After the kick-off meeting, the team gathered again to take a deep dive into the factors which influenced women entrepreneurs’ success and failure. By conducting interviews with 12 entrepreneurs, who were archetypes of the potential users, they explored the challenges and opportunities and figured out which direction they should approach. This tool helped them scope and frame a lens to understand gender inequalities and find the right root causes to tackle.

Finally, they closed this phase with PATH (Problem-Angel-Target-Heart) statements, which summarized the problems the team planned to solve and from which angle to take. All of the findings here set the stage for our future research.

Imagine Phase

In the first two sessions, the lab members tried to understand what challenged SGBs in achieving SDG #5 and identified which door was open for them to develop a solution. In this Imagine Phase, they moved on from digging into the problem to start thinking about how to make a difference for women in the ecosystem.

Guided by the PATH statements and insights from user interviews, the lab members built a list of constraints and criteria the solution needed to meet. Then, they unlocked their imagination and ideated a handful of potential opportunities based on the System Lens. In the Crazy 8s activity, they further developed eight different iterations of some top ideas and selected the most feasible ones to build the prototype on.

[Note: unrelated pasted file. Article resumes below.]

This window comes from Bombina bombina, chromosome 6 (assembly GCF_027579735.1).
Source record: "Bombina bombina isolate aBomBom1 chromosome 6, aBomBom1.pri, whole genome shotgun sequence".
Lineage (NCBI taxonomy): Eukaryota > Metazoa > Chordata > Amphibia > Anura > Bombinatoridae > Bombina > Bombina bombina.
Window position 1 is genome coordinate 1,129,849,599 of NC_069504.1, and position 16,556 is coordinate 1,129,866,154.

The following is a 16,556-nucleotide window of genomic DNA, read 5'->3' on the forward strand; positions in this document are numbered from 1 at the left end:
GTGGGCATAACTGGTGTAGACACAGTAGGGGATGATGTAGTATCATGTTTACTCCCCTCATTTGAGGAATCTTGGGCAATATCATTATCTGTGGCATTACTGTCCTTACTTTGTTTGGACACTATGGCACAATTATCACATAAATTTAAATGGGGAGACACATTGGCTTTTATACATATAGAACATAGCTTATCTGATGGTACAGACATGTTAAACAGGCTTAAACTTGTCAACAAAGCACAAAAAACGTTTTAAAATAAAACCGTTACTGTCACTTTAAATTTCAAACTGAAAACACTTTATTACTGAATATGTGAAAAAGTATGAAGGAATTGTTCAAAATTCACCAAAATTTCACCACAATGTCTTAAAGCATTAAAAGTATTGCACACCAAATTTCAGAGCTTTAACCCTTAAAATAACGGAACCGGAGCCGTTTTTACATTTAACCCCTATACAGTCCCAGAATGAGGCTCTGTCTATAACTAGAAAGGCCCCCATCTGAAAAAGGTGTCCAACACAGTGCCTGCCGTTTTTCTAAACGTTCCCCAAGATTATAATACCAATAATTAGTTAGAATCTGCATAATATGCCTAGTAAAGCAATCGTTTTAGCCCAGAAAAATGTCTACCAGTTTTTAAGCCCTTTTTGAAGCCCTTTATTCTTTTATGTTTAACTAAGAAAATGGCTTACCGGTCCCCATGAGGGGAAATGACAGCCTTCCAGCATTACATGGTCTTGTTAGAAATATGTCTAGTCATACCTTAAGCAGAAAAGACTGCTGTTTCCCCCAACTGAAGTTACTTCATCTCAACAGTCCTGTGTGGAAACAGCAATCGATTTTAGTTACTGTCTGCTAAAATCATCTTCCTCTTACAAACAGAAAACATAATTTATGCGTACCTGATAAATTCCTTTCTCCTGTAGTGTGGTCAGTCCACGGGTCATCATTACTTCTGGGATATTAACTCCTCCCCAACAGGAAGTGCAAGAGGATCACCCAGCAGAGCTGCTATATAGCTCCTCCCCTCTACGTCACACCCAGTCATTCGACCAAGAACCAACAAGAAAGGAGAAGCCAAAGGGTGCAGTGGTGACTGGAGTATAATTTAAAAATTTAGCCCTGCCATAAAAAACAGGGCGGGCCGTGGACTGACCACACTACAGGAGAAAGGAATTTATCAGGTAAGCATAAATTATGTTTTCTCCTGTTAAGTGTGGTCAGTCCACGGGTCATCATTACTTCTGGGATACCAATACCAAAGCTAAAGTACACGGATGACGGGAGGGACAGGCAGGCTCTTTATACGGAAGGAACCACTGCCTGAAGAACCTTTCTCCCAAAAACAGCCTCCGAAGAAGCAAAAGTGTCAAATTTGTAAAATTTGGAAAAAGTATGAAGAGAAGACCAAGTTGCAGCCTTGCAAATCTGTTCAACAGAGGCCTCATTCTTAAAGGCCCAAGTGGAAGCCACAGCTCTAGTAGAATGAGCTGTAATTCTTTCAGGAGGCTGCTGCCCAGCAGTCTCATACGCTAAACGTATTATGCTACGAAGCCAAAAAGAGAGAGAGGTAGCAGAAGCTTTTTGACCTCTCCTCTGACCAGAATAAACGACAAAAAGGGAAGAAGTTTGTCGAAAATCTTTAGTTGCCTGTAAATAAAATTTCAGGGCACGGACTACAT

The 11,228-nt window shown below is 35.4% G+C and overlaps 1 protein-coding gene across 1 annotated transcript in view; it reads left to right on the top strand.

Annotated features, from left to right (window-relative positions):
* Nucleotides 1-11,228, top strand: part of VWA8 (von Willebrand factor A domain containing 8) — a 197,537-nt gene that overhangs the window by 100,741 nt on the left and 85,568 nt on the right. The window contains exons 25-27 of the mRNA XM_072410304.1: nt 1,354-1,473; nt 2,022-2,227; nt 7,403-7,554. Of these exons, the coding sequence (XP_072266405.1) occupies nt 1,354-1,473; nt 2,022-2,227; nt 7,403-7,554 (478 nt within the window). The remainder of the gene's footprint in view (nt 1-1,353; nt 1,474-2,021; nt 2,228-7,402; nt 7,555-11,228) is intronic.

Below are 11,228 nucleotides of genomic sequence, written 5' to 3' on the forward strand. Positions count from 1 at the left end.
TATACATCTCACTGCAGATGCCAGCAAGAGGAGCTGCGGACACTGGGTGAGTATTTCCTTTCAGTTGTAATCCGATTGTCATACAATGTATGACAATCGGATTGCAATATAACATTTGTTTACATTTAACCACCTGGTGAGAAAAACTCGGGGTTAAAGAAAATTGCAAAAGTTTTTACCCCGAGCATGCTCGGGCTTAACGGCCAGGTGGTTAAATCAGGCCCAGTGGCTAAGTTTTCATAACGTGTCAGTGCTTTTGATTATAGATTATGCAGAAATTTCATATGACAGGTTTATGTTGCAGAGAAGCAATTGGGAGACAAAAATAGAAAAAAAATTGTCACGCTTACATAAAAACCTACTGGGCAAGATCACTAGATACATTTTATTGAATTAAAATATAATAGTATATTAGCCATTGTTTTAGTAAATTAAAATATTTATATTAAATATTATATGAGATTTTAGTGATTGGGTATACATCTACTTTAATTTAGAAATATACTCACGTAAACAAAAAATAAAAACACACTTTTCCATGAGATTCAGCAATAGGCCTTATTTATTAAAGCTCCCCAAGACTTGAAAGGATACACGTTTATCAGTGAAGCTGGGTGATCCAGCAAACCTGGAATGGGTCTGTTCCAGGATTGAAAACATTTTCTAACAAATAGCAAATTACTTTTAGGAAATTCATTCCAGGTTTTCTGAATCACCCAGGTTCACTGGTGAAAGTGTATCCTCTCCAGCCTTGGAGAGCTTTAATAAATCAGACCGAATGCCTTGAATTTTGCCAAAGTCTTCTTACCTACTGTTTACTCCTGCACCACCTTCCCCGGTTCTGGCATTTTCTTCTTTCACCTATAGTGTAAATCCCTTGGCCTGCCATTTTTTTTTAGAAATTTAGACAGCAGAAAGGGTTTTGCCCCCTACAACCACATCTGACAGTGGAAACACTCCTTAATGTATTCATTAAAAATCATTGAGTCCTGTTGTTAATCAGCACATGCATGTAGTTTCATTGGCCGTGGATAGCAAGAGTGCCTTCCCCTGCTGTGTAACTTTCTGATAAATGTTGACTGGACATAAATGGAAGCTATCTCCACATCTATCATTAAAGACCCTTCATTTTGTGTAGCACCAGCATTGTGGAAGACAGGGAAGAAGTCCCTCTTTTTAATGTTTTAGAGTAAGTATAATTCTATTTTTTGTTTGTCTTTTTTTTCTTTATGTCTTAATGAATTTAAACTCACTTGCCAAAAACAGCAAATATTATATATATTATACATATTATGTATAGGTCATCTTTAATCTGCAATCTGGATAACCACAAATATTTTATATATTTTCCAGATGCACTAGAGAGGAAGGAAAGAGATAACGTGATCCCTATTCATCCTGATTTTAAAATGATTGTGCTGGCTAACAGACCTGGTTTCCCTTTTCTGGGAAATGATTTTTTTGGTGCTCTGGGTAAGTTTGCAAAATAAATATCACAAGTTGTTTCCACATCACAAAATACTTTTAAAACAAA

Before going to the next stage, Create Phase, they took a little step back to deconstruct core drivers of the gender challenges and what held the status quo in place. Also, they did a collective research to learn from the existing solutions and how other intermediaries solve the problems.

The mission seemed to be more and more challenging, but we were halfway through the success.

Create Phase

The Create Phase marked another important milestone on the journey to bridge the gender gaps for women entrepreneurs in the SGB sector.

To ensure that the entire lab were working on a strategic response to the gender challenges, they narrowed the target groups down from three to one—urban users—and refined the PATH statements. This updated problem framing acted as a guiding star to develop the prototype. Then, we continued to generate some more solution ideas and clarified the objectives and target beneficiaries.

After a number of meetings and discussions, AGEI Action Lab crew were ready to select the most feasible yet ambitious solutions to be the building blocks of the pilot project. They had decided to proceed with ‘Community Platform’ that connects women entrepreneurs to support and mentorship with a view to increase access to finance. Before dividing up tasks among the team, they visualized the plan and created the prototype storyboard to make sure every piece perfectly fits together based on a clear shared vision.